BLANCHETT: Yes, it’s not often that the dialogue they’re saying is nonsensical, or that they’re trying to say something banal, prosaic, or domestic; they’re trying to do a domestic action—like explain something to someone, or ask someone to do something, like in the situation of the teacher—but they’re actually saying something that is not one-to-one with that acting action. It always felt sort of contrapuntal, this relationship between the text and the reality of the situation. I found that quite interesting; in a way I was trying to make energetic sense rather than intellectual sense, and hoped that that would produce an interesting tension in an audience that was expecting to make an intellectual connection on account of them being artist manifestos. But in fact they’re making a different connection. You feel it very acutely in the museum as a multi-channel work, where you see the mask come down and they all become, in a way, neutral masks. So the hair and makeup—the facade of the mask—is on, but the mask is dropped by the actor because they’re just being neutral. You’re then self-consciously aware that there’s an actor acting. I think you probably get that slightly less in [the film version].

CHLUMSKY: Why the decision, then, to turn it into a feature-length film from a visual installation?

ROSEFELDT: [looks at Blanchett and laughs] She knows I’ve not said this before, but there wasn’t a decision; there was an obligation to do this, in a way, because I needed to finance the installation. There was a TV channel that was willing to support the installation generously, but they of course needed something linear. I had to cope with that idea that it would have to take this shape. I also found this very exciting, because it’s a different audience. The museum can be a very self-selective audience.

CHLUMSKY: In sequencing the film linearly, was there a narrative logic you were trying to find?

ROSEFELDT: Visual narrative, I would say. There’s no story there, so we had to play with the tricks of filmmaking, adding up music, trusting that rhythm, speed, and edits would perfectly match with the images. The wonderful thing is that we had the film, because we wanted things to happen at the same time in different parts of the room like the spiral staircase, or two children playing in a circle. Through the edits these cuts became directly connected to each other: the stock exchange, which you see in a wide angle, cuts directly to the opener of the single mother and this kind of suburban housing complex where she lives. It was nice to see that thing that we had instinctively had shot for the installation worked so well as edits or transitions for the film.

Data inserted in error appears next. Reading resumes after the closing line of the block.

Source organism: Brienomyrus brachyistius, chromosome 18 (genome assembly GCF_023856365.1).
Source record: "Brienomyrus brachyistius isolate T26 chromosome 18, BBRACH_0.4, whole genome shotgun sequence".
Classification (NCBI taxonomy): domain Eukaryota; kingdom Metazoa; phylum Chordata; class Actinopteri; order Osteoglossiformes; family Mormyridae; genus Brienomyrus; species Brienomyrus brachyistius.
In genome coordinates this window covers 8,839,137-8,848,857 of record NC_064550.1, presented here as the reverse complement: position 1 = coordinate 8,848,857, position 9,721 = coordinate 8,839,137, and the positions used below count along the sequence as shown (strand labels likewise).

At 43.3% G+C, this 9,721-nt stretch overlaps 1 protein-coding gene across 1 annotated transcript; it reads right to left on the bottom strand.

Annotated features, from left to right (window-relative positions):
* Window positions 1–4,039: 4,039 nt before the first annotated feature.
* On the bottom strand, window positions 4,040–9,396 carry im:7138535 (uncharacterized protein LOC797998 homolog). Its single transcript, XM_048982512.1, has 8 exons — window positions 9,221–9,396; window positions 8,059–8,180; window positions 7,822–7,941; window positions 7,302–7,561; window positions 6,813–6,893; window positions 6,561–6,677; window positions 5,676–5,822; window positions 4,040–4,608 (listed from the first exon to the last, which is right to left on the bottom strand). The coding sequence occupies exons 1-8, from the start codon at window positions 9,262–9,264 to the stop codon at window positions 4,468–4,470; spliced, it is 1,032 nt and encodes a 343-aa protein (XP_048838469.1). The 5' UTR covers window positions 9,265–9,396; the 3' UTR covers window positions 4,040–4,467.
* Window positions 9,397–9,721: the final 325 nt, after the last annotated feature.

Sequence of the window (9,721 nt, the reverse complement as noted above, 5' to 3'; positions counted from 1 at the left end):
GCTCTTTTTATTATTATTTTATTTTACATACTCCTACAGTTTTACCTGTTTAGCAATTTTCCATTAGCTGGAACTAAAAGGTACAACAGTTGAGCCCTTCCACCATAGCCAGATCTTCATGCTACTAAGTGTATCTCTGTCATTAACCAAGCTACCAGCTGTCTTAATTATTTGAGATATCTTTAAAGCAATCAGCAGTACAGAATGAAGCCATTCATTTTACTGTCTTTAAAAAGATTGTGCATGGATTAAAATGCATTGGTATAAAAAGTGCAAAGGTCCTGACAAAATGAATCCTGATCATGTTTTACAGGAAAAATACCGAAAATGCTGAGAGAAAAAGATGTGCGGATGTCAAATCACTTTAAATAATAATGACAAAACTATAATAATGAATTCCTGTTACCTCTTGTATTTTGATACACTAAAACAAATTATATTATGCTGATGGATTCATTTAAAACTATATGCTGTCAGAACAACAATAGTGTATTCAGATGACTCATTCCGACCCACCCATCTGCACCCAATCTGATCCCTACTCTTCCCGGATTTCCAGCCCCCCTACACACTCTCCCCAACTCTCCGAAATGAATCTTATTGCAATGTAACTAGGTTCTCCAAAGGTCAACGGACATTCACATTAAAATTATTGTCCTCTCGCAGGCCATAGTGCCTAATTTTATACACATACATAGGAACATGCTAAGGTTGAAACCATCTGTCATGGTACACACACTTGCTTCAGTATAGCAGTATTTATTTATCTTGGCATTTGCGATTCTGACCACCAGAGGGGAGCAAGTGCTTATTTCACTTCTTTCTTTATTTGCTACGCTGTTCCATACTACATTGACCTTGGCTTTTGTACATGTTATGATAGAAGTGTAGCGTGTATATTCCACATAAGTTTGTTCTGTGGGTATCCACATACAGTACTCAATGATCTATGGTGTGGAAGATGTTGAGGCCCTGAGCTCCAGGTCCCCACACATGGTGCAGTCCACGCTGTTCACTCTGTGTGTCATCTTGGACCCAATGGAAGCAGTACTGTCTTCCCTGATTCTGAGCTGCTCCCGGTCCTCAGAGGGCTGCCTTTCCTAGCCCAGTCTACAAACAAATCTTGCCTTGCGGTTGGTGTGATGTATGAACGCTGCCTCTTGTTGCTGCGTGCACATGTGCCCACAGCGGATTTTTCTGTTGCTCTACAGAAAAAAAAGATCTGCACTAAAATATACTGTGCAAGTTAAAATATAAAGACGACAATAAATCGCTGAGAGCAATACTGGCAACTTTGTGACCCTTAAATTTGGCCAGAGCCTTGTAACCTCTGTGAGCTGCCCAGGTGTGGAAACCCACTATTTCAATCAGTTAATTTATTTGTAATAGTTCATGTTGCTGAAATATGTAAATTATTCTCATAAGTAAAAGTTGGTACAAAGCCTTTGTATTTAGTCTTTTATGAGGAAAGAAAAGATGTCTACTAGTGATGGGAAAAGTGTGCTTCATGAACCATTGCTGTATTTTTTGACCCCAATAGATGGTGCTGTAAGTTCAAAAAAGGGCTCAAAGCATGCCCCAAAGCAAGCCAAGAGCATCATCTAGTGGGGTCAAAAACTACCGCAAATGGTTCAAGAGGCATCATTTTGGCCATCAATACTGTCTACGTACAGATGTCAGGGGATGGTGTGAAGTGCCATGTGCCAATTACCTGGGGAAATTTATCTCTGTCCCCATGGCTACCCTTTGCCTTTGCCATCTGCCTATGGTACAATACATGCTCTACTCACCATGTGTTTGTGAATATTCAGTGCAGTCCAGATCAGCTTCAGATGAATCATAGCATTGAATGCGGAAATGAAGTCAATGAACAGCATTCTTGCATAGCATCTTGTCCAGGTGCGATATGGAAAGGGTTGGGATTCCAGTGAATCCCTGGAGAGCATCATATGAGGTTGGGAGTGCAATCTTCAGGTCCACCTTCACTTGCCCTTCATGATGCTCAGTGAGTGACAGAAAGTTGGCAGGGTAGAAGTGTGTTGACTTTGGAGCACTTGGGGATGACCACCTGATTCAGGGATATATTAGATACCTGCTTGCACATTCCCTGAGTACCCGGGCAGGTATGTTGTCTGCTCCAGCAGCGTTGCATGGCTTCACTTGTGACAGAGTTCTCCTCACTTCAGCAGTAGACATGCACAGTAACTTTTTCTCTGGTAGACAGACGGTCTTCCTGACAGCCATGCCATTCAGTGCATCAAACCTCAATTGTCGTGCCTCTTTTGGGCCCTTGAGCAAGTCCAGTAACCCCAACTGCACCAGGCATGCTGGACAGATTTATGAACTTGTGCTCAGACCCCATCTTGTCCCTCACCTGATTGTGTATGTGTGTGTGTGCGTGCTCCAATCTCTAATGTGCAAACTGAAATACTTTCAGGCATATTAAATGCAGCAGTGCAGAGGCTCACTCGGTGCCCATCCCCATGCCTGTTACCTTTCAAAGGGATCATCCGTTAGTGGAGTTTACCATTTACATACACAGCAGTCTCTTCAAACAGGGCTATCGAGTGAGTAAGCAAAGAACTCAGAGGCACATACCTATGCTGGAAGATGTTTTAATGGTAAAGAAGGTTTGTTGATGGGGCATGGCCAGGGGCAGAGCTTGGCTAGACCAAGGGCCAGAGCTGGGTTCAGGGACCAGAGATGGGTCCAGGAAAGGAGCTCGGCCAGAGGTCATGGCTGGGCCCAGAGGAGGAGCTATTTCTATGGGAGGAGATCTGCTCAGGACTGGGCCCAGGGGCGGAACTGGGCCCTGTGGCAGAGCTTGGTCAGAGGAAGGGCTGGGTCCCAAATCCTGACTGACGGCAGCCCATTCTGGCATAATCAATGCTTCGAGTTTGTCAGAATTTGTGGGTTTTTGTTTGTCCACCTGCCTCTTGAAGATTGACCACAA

CHLUMSKY: Which scenarios do you enjoy most?

ROSEFELDT: I would say the teacher, I think. One sort of contains the recipe of the entire project, but mostly because I like the hope in it. The children are there, and they will have to deal with whatever we do and carry this thought into the future. Besides, it’s very funny. [whispering, pointing to Blanchett] She likes the newsreader best [laughs].

BLANCHETT: I do also like the mashup of the manifestos with the Fluxus, in the scenario with the choreographer. I find that text very provocative.

ROSEFELDT: That’s interesting because it’s a very complicated collage. There’s feminism and there’s Fluxus.

CHLUSMKY: What do you feel the collaging of the manifestos does to their effect? Does it blow-up their significance and expose how conflated they can be? Does it reveal something entirely different?

ROSEFELDT: It’s certainly not mockery. I’ve been asked before if I’m making fun of those manifestos. The humor in the piece deals with the self-ironic aspect of the manifesto. We often forget that because we treat them as masterpieces. Humor is often forgotten by art historians and art critics when thinking about the work. Every piece of art that’s living on at the MoMA or something is monumental in its meaning, but when it was created, it wasn’t at all that. Very often these texts were written before the art was actually there. With the editing, we had different many ideas. It was driven by sympathy between the many voices but disagreement between the ideas as well. So inside you see a lot of controversy, just as in real life.

via Interview Magazine